This is part 2 of my blog series called: "Building a start-up in the SAP HANA space".

Over the past 15 years, I have developed a variety of applications. Web, mobile, some in the startup realm, some just as side projects, customers projects, partner applications, and the list goes on. Although if there is 1 common denominator across all of them, is that I generally started to write code, before I knew *exactly* what I was going to build. Looking back, I realize why I did this, and generally it was because of all the enthusiasm I had for wanting to make something work, bringing something to reality and showing it *is* possible.


metric² was no different, of course I learned a few things over years, but since I was working with a newer technology, I was keen to get my hands dirty and see what was possible. Before I got started, I put together a list of core features, a technology stack, frameworks to be used, and how it should all be integrated. I thought I was doing things "differently" than before, by starting out with a sure fire plan to develop something which was going to win. But I missed one of the most important topics, my "Value Proposition".


I think that your value prop should be something that gets "sketched" before you write a single line of code, before you decide what tech stack your app or product is going to be governed by, and before you tell your best friend about your big idea. More specifically, it will be *what* you tell your best friend is your big idea. More often than not, and in my case, my ability to write code, without having a goal in mind causes your "code" or product to define your value proposition which is the wrong way around! It was also extremely difficult for me to blurt out what my application actually was (Just ask Mark Finnern and Phil Loewen), because I wasn't able to clearly define what my application was to someone. So even though I had written a ton of code, was "pitching" my application and felt like my beta was finished, I went back to the drawing board to try and clearly define my value proposition and what it meant to metric².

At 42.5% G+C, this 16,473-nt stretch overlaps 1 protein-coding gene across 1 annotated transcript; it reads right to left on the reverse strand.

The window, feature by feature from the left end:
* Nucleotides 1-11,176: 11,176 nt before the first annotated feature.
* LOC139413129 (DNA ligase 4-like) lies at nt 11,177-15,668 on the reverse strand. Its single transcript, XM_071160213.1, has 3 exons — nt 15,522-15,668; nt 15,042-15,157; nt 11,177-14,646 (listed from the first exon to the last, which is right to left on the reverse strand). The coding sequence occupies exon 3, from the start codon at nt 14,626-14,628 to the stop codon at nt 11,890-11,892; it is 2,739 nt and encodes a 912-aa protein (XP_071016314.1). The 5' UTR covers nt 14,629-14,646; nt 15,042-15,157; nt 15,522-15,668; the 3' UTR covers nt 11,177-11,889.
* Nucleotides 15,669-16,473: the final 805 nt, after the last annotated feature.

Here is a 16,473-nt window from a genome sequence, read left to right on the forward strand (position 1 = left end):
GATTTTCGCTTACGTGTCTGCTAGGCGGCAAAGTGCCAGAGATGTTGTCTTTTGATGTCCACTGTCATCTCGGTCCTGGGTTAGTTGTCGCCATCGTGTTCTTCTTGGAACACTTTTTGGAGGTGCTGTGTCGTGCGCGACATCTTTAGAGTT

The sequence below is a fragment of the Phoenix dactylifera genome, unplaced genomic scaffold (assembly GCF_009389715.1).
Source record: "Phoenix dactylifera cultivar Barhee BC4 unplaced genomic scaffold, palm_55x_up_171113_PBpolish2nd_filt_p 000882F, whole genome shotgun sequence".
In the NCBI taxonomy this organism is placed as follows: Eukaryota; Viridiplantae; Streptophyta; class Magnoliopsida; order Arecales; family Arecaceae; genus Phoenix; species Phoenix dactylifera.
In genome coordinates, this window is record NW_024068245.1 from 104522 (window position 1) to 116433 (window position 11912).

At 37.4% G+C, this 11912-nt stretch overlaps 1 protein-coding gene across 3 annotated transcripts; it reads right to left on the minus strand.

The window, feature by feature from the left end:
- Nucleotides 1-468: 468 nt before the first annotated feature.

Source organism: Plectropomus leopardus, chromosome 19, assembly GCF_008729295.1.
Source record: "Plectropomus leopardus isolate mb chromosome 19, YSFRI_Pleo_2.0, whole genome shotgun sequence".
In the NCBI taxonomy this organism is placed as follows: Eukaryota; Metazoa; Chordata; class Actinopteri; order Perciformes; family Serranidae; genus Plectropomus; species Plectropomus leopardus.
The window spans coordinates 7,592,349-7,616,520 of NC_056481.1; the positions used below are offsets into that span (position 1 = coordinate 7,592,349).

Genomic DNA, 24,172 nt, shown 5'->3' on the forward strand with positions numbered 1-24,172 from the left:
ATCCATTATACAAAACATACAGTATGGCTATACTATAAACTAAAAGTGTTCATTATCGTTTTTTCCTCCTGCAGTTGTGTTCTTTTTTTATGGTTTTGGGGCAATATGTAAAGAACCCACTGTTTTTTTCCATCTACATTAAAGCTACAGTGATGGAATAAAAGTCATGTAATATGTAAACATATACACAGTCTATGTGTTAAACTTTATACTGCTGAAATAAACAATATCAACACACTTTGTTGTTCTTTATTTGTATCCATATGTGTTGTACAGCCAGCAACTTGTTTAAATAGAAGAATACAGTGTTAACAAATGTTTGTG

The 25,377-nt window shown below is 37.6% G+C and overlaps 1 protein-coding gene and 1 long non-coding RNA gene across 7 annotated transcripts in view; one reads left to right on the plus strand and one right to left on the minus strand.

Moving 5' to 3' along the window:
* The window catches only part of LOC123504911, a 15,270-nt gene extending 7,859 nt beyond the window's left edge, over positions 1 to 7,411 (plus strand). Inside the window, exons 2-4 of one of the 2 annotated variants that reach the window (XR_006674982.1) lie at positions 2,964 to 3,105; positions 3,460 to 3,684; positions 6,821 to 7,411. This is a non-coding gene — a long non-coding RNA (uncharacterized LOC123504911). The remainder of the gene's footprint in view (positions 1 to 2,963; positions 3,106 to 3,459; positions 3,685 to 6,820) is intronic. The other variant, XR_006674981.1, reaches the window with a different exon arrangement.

So what exactly is a "Value Proposition"?


To me, a value proposition defines what benefit you provide, for who, how, and what makes your service unique over the competition.


Nate Gold once told this story:

The story is told of an unannounced visit by John F. Kennedy to the space center at Cape Canaveral in the mid 1960's. Kennedy toured the complex and met a man in overalls. "What do you do here?" he asked. The man replied, "I'm earning a living." Kennedy nodded and moved on. He met another man in overalls and asked him the same question. "I clean away all the rubbish," the man said. Kennedy smiled and strode on until he met another man in overalls and put the same question again. This time a big smile came across the face of the man who replied, "Mr President, I'm helping to put a man on the moon."


Nate also suggested that this should be a great example of your Value Prop, I like to think of it as the sum of the parts.


What did I do to create metric² value prop, I sat down and went through the "Hows" of what we do, (which is what Nate suggested), I tried to define what the application or product was trying to accomplish and through what means, and I came up with the statement below.






Whats the difference between a "Value Proposition" and a "Elevator Pitch"?

A elevator pitch is better suited to what you would say to someone who you just meet and they ask what you do. You say it with passion and pride, and its probably more focused on why you are doing what you do. It may also include your value proposition and add to it, or elaborate on a specific topic.


I created this elevator pitch for m²:


metric² is developing a easy to use web based platform making it quick and simple to build predictive, streaming and real-time dashboards helping enterprises succeed through data-driven decisions.




Why are these 2 statements important?


Once I decided what they were going to be, I put them up on my wall in front of my desk and every time I develop, or ideate something for m², I take into consideration whether they fall into category of helping to make these 2 statements a reality.


While it might seem like a no-brainer, I really believe that these are the "small" things which count to keeping you on track when building a product. (or on any project where you get to define the scope). I also believe now, that these 2 statements drive my development on the project versus the other way around.




Whats next?

In my next post I plan to chat a little bit about what a startup is? Whats the difference between a startup and a side-project? And more importantly why does it matter? We will also look at some of the stages of building a startup.